IF you walk down Harley Street on the left-hand side, you will come to a house which was built by one of the Georgian architects, a man who understood that rigidity of form may be made the lively vehicle of expression. Ring the bell. A manservant with a solemn face and twinkling eyes will open the door. A moment later—provided you have made an appointment—you will be shaking hands with Dr. Eustace Hailey.
Your first impression of the man will be an impression of size, and you will remember probably that you have heard him spoken of as the "Giant of Harley Street." But that impression will pass. Gradually you will find a likeness between the man and his house, a sense of movement within the framework of immobility, which will arrest and hold your attention.
Dr. Hailey, perhaps, will be telling you at that moment why he prefers Bach's music to Beethoven's, or Holbein's portraits to those of Rubens. He will be explaining that no painter can convey the impression of a rushing torrent without painting the banks between which the torrent is rushing or the rocks over which it pours.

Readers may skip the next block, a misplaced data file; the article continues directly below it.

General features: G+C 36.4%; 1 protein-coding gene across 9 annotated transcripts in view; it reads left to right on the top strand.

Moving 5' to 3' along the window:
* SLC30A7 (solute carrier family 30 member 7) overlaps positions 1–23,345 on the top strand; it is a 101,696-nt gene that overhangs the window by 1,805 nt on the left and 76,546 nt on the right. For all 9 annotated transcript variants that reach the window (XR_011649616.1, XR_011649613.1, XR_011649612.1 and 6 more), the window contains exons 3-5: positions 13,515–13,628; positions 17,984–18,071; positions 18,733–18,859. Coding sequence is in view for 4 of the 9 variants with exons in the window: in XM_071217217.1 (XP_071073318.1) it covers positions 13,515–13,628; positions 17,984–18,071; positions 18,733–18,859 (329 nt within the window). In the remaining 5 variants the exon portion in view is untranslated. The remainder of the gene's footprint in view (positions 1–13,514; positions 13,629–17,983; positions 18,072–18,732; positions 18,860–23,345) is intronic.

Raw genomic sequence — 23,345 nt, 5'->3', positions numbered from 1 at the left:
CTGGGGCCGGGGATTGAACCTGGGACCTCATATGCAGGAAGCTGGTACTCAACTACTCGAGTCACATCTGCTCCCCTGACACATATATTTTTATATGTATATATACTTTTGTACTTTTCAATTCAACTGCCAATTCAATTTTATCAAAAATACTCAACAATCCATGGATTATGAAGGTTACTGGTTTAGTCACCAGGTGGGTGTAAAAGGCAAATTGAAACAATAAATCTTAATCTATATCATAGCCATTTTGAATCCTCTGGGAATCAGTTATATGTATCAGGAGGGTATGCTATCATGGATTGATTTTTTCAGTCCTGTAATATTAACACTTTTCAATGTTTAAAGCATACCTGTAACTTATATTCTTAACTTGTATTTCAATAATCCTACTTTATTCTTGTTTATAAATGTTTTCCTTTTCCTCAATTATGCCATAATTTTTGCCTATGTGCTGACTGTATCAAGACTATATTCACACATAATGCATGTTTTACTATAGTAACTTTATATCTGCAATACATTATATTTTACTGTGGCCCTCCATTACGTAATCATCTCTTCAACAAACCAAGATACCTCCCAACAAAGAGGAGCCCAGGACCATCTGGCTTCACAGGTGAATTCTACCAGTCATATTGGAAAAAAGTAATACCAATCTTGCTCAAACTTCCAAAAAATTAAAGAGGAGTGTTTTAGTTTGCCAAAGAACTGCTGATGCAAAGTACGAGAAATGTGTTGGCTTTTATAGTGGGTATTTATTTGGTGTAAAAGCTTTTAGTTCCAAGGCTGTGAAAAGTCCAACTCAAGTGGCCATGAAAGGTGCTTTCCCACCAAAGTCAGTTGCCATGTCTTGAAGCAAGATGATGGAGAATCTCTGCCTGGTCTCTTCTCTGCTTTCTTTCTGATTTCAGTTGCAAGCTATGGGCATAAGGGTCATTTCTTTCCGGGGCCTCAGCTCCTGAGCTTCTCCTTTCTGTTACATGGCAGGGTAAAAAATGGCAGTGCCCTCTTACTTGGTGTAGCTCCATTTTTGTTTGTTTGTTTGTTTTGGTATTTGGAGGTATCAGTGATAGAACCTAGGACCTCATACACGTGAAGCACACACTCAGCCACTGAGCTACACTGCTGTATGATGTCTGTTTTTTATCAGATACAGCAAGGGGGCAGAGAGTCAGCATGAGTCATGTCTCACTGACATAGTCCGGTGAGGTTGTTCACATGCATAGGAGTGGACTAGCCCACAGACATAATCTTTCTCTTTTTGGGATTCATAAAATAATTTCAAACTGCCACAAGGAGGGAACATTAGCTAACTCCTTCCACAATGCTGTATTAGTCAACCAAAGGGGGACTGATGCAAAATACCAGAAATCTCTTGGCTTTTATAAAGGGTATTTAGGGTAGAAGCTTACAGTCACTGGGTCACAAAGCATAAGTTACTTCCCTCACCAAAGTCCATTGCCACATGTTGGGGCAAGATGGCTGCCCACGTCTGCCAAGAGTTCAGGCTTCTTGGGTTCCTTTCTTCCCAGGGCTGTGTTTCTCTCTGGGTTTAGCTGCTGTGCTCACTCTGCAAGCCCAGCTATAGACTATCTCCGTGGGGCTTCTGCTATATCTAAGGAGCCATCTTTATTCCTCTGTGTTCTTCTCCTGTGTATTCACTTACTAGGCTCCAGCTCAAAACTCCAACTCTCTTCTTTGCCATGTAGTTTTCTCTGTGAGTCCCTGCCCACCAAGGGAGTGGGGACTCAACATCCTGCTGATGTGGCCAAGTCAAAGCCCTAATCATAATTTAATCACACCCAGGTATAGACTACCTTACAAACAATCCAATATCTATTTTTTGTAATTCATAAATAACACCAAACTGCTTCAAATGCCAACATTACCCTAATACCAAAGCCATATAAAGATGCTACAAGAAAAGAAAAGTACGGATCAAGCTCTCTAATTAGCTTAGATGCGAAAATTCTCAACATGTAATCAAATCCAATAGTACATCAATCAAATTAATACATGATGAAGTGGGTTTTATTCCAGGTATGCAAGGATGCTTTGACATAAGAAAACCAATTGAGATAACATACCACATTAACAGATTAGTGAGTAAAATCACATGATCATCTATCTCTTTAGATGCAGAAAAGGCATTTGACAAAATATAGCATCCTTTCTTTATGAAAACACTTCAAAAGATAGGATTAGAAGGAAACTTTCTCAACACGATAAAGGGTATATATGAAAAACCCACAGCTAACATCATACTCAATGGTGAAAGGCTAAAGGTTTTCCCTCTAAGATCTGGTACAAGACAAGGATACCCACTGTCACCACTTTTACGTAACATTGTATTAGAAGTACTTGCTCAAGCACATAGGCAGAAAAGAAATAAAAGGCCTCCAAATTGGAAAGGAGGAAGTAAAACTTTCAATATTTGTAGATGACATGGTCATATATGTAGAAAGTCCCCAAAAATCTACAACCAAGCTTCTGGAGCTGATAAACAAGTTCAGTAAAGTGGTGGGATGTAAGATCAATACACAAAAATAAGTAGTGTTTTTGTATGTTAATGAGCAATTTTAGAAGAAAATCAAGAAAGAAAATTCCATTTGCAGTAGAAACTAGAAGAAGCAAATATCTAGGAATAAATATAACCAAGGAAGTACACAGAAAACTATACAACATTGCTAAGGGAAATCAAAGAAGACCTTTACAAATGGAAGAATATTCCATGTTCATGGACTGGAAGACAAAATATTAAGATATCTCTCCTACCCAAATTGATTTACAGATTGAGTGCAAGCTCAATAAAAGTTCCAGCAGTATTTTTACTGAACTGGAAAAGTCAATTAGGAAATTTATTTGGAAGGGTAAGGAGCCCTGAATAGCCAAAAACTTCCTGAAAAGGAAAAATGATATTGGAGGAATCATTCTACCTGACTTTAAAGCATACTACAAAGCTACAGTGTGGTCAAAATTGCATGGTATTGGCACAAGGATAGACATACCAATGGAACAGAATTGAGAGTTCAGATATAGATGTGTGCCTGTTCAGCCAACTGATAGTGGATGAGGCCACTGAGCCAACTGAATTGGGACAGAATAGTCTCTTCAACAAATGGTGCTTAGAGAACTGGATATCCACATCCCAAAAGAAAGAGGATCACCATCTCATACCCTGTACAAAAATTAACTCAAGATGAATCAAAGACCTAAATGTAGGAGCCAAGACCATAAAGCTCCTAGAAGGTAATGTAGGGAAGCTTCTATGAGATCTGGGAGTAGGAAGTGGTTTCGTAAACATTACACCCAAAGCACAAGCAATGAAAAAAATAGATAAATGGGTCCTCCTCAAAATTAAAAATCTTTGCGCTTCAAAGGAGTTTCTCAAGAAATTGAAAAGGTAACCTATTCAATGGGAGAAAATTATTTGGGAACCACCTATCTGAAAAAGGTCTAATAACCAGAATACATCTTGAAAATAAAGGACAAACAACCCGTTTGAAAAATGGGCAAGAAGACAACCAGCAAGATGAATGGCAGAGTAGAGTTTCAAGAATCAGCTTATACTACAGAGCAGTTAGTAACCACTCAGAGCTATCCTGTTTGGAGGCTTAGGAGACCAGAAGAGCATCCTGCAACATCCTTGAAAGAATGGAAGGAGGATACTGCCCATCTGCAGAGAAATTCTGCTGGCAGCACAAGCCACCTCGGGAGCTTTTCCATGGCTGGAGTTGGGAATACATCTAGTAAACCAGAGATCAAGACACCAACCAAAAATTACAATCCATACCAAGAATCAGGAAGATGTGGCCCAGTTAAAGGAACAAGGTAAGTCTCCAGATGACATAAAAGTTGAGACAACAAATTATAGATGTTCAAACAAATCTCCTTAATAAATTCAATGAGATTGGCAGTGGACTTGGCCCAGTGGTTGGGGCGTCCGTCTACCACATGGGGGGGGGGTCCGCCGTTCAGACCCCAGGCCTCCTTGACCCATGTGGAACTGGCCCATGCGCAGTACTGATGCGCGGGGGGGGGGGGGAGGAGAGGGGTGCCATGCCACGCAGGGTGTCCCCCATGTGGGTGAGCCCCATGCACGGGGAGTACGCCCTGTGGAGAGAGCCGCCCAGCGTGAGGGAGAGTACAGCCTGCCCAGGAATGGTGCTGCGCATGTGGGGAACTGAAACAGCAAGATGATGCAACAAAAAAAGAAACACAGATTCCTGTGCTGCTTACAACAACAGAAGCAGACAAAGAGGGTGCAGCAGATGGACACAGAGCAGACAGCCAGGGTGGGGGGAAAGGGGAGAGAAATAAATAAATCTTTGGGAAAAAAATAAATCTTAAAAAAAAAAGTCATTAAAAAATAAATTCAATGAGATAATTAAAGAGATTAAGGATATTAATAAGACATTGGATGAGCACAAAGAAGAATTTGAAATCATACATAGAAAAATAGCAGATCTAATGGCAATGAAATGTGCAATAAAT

"Life," he will assure you, "is an affair of tensions, and the resolving of tensions. All the great events of life have their foundations in the immovable and the uneventful. These are the narrow banks through which the stream battles its way." And he will declare that Bach and Holbein were greater artists than Beethoven and Rubens just because they understood the necessity of an unrelenting form. And that will bring him easily from his work as a specialist in mental disease to his hobby, the detection of crime. "It is society," he will say, "which makes the criminal." When you have recovered a little from your surprise he will add: "The criminal is the man or woman who does not live and work within the bounds imposed by the lives and works of his neighbours. He is the stream which bursts its banks and floods the countryside."